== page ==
General terms, such as industrial or occupational dermatitis or professional eczema, are used for occupational skin diseases but names related both to cause and effect are also commonly used. Cement dermatitis, chrome holes, chloracne, fibreglass itch, oil bumps and rubber rash are some examples. Because of the variety of skin changes induced by agents or conditions at work, these diseases are appropriately called occupational dermatoses.

Human skin, except for palms and soles, is quite thin and of variable thickness. It has two layers:
the epidermis (outer) and dermis (inner). Collagen and elastic components in the dermis allow it to function as a flexible barrier

Types of Occupational Skin Diseases
Occupational dermatoses vary both in their appearance (morphology) and severity.The effect of an occupational exposure may range from the slightest erythema (reddening) or discoloration of the skin.

Acute contact dermatitis (irritant or allergic).
Acute contact eczematous dermatitis can be caused by hundreds of irritant and sensitizing chemicals, plants and photoreactive agents.

Sub-acute contact dermatitis Through a cumulative effect repeated contact with both weak and moderate irritants can cause a sub-active form of contact dermatitis characterized by dry,red plaques. If the exposure continues, the dermatitis will become chronic.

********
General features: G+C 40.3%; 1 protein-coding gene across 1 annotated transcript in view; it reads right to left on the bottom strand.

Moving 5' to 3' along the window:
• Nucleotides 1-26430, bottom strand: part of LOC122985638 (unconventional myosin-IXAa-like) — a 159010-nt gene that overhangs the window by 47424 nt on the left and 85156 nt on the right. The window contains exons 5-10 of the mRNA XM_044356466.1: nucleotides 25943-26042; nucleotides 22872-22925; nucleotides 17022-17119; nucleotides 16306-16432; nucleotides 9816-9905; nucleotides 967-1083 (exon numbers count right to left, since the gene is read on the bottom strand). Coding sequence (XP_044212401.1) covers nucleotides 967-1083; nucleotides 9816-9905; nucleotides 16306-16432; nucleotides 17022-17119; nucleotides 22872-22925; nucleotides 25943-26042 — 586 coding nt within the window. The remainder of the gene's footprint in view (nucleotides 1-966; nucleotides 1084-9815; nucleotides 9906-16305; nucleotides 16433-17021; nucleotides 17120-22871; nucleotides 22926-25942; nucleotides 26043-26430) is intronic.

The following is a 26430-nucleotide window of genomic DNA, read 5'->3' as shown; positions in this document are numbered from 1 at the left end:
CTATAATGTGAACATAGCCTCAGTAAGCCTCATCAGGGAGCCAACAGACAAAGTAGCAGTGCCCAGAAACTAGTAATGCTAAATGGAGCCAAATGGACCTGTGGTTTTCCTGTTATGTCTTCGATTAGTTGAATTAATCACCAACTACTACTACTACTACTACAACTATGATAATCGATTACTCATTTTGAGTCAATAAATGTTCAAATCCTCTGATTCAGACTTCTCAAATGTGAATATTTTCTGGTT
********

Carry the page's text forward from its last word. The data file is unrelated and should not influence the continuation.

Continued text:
Chronic eczematous contact dermatitis
When a dermatitis recurs over an extended period of time it is called chronic eczematous contact dermatitis. The hands, fingers, wrists and forearms are the sites most often affected by chronic eczematous lesions, characterized by dry, thickened and scaly skin.

Photosensitivity dermatitis (phototoxic or photoallergic)
Most photoreactions on the skin are phototoxic. Either natural and artificial light sources alone or in combination with various chemicals,
plants or drugs can induce a phototoxic or photosensitive response.

Folliculitis and acneform dermatoses, including chloracne
Workers with dirty jobs often develop lesions involving the follicular openings.
Comedones (blackheads) may be the only obvious effect of the exposure,
but often a secondary infection of the follicle may ensure.

Sweat-induced reactions
Many types of work involve exposure to heat and where there is too much heat and sweating, followed by too little evaporation of the sweat from the skin, prickly heat can develop.

Pigment change
Occupationally induced changes in skin colour can be caused by dyes, heavy metals, explosives, certain chlorinated hydrocarbons, tars and sunlight.

New growths
Neoplastic lesions of occupational origin may be malignant or benign (cancerous or non-cancerous). Melanoma and non-melanocytic skin cancer.

Ulcerative changes
Chromic acid, concentrated potassium dichromate, arsenic trioxide, calcium oxide, calcium nitrate and calcium carbide are documented ulcerogenic chemicals. Favourite attack sites are the fingers, hands, folds and palmar creases.

Granulomas can arise from many occupational sources if the appropriate circumstances are present.
Granulomas can be caused by occupational exposures to bacteria, fungi, viruses or parasites.